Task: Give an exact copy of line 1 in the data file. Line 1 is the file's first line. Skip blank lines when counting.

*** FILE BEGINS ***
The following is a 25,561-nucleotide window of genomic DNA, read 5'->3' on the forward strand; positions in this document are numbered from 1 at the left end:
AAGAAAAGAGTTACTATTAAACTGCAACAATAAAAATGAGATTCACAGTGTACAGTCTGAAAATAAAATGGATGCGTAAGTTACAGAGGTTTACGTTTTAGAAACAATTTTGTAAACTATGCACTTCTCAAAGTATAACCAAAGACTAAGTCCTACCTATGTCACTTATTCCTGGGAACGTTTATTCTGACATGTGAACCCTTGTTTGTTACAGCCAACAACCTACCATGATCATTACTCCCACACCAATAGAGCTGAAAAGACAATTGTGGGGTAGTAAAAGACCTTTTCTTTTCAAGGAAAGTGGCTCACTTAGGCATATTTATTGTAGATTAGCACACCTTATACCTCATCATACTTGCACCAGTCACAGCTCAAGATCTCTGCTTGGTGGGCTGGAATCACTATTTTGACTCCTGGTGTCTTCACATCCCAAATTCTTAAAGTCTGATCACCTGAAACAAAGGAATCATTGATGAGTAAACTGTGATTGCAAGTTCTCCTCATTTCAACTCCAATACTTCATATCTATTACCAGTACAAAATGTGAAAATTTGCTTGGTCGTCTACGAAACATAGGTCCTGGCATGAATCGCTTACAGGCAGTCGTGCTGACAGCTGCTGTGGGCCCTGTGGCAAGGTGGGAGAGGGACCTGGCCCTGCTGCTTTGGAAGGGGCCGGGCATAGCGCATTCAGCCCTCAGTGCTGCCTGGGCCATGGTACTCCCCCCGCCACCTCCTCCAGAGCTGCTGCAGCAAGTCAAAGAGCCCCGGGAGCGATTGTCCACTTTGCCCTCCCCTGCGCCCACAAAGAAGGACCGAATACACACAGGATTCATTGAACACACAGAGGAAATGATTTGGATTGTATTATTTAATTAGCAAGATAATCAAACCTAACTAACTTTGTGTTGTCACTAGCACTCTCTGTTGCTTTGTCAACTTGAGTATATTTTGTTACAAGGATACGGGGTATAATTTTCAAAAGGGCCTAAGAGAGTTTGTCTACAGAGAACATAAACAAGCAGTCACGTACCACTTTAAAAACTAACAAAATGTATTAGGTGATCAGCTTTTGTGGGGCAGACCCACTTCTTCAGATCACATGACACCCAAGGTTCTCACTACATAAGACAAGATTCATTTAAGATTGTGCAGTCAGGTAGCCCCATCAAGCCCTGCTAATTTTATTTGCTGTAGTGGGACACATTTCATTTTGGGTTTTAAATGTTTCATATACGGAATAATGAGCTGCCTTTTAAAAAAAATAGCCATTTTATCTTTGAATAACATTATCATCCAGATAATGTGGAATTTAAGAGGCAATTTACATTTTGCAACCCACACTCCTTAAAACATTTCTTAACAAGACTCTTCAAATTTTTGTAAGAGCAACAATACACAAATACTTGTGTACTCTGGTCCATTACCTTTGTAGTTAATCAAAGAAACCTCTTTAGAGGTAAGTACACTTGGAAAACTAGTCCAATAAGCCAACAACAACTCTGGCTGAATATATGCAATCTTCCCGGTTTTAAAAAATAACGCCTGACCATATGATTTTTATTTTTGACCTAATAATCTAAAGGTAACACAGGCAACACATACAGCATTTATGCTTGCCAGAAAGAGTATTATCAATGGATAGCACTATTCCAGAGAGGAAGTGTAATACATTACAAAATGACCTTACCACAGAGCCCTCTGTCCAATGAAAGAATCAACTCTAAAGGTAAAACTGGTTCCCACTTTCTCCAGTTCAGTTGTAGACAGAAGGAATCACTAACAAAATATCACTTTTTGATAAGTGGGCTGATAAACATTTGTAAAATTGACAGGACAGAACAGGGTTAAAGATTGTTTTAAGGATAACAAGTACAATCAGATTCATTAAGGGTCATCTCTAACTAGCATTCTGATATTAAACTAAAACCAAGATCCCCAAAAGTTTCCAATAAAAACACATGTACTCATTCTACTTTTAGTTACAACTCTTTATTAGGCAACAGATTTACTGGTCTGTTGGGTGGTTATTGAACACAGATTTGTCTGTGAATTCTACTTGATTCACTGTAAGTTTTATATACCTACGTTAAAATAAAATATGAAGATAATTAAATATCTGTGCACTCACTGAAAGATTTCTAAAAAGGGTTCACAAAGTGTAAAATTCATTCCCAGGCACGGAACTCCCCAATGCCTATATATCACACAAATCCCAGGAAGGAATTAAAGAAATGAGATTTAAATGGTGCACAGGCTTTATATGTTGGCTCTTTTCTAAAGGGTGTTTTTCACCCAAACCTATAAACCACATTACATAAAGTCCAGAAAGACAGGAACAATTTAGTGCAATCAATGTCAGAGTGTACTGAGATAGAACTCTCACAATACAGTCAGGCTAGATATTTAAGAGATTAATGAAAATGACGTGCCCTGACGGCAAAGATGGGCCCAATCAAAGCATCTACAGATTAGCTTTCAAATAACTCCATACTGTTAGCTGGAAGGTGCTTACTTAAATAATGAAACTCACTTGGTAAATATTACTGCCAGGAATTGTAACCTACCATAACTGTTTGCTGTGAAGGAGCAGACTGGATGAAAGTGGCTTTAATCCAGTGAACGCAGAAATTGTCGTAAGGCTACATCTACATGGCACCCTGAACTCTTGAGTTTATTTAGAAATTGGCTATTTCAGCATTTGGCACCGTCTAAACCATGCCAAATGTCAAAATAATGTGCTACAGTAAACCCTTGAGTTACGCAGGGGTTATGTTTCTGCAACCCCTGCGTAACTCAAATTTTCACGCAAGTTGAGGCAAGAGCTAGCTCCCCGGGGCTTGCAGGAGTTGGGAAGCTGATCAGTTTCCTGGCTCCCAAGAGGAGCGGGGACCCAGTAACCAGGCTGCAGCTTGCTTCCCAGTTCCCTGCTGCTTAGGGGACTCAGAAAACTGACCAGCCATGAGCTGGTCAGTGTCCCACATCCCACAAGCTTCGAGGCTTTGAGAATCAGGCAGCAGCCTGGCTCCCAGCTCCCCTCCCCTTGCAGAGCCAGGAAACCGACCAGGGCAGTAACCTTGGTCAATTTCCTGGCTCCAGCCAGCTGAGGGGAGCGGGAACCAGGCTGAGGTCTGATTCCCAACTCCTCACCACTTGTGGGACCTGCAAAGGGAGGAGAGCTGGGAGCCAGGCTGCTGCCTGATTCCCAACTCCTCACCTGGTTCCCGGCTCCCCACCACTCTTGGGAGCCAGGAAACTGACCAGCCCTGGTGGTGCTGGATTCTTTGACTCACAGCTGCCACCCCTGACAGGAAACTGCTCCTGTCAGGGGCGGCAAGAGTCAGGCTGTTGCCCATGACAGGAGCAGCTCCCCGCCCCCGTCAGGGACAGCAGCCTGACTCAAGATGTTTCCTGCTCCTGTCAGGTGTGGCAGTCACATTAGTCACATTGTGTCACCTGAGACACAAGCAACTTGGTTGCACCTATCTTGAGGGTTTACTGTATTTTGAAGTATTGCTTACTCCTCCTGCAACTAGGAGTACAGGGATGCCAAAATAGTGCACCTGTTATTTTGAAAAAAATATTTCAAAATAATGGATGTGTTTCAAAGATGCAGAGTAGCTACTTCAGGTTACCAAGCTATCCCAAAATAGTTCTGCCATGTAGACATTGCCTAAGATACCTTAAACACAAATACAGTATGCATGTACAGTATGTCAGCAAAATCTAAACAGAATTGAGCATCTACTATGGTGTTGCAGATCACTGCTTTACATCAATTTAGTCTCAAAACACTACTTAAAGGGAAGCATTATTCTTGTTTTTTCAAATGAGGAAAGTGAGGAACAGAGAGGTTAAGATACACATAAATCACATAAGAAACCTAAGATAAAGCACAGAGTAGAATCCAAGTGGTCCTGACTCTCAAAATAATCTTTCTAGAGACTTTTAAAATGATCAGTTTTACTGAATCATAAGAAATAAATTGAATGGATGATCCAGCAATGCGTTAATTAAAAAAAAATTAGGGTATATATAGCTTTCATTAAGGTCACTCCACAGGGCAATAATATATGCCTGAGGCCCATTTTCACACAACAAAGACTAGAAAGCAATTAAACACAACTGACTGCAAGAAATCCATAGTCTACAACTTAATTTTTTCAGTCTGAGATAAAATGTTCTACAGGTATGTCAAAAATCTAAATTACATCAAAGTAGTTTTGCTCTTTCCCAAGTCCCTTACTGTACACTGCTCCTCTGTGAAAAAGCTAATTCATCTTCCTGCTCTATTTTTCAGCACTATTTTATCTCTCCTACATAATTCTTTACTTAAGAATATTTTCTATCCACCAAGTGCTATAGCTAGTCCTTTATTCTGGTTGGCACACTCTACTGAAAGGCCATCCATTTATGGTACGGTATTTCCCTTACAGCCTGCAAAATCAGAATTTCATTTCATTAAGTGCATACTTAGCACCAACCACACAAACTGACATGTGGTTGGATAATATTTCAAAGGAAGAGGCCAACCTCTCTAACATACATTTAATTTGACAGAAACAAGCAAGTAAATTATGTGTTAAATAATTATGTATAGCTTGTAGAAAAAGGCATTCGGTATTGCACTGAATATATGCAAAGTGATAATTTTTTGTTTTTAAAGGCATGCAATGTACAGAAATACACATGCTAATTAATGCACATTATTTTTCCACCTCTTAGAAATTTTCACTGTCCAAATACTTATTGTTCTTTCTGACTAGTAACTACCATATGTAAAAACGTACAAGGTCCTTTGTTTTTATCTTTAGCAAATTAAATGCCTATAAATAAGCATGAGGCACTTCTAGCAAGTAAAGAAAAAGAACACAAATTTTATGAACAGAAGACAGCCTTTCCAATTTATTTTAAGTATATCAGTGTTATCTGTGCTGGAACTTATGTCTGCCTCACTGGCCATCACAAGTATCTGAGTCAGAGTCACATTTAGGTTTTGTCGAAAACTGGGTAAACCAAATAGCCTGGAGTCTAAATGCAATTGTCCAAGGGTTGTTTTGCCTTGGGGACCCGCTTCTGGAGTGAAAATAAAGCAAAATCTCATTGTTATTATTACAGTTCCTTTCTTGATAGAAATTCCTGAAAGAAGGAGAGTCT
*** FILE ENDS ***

The following is a 25,561-nucleotide window of genomic DNA, read 5'->3' on the forward strand; positions in this document are numbered from 1 at the left end: